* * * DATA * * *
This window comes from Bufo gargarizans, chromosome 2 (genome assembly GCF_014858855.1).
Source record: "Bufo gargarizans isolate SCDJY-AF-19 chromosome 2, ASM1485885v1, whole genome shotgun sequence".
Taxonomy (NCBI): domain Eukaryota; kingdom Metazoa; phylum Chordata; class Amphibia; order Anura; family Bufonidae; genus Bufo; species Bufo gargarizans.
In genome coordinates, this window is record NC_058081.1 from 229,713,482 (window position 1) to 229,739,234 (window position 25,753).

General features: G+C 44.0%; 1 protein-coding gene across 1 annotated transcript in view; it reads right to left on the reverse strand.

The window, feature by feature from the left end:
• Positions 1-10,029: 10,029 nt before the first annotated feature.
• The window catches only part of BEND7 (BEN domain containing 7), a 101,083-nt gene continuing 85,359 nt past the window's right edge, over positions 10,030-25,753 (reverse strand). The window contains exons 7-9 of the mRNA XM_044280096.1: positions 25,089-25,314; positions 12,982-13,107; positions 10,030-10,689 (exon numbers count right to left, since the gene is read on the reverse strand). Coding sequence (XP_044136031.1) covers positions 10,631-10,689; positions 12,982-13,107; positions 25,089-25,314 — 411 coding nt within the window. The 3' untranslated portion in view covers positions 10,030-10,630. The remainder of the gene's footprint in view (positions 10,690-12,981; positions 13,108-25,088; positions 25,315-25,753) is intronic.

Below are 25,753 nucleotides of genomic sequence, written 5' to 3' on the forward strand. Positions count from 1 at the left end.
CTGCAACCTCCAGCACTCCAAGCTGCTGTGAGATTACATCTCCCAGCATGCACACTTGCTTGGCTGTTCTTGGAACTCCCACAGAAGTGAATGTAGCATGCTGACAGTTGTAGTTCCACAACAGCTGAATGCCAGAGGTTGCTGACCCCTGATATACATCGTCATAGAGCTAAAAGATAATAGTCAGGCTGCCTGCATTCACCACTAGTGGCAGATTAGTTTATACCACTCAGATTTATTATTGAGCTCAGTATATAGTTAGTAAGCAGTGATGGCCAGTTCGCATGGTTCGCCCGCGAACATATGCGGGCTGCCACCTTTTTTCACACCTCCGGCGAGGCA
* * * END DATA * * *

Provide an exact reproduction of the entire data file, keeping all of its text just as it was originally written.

This window comes from Bufo gargarizans, chromosome 2 (genome assembly GCF_014858855.1).
Source record: "Bufo gargarizans isolate SCDJY-AF-19 chromosome 2, ASM1485885v1, whole genome shotgun sequence".
Taxonomy (NCBI): domain Eukaryota; kingdom Metazoa; phylum Chordata; class Amphibia; order Anura; family Bufonidae; genus Bufo; species Bufo gargarizans.
In genome coordinates, this window is record NC_058081.1 from 229,713,482 (window position 1) to 229,739,234 (window position 25,753).

General features: G+C 44.0%; 1 protein-coding gene across 1 annotated transcript in view; it reads right to left on the reverse strand.

The window, feature by feature from the left end:
• Positions 1-10,029: 10,029 nt before the first annotated feature.
• The window catches only part of BEND7 (BEN domain containing 7), a 101,083-nt gene continuing 85,359 nt past the window's right edge, over positions 10,030-25,753 (reverse strand). The window contains exons 7-9 of the mRNA XM_044280096.1: positions 25,089-25,314; positions 12,982-13,107; positions 10,030-10,689 (exon numbers count right to left, since the gene is read on the reverse strand). Coding sequence (XP_044136031.1) covers positions 10,631-10,689; positions 12,982-13,107; positions 25,089-25,314 — 411 coding nt within the window. The 3' untranslated portion in view covers positions 10,030-10,630. The remainder of the gene's footprint in view (positions 10,690-12,981; positions 13,108-25,088; positions 25,315-25,753) is intronic.

Below are 25,753 nucleotides of genomic sequence, written 5' to 3' on the forward strand. Positions count from 1 at the left end.
CTGCAACCTCCAGCACTCCAAGCTGCTGTGAGATTACATCTCCCAGCATGCACACTTGCTTGGCTGTTCTTGGAACTCCCACAGAAGTGAATGTAGCATGCTGACAGTTGTAGTTCCACAACAGCTGAATGCCAGAGGTTGCTGACCCCTGATATACATCGTCATAGAGCTAAAAGATAATAGTCAGGCTGCCTGCATTCACCACTAGTGGCAGATTAGTTTATACCACTCAGATTTATTATTGAGCTCAGTATATAGTTAGTAAGCAGTGATGGCCAGTTCGCATGGTTCGCCCGCGAACATATGCGGGCTGCCACCTTTTTTCACACCTCCGGCGAGGCA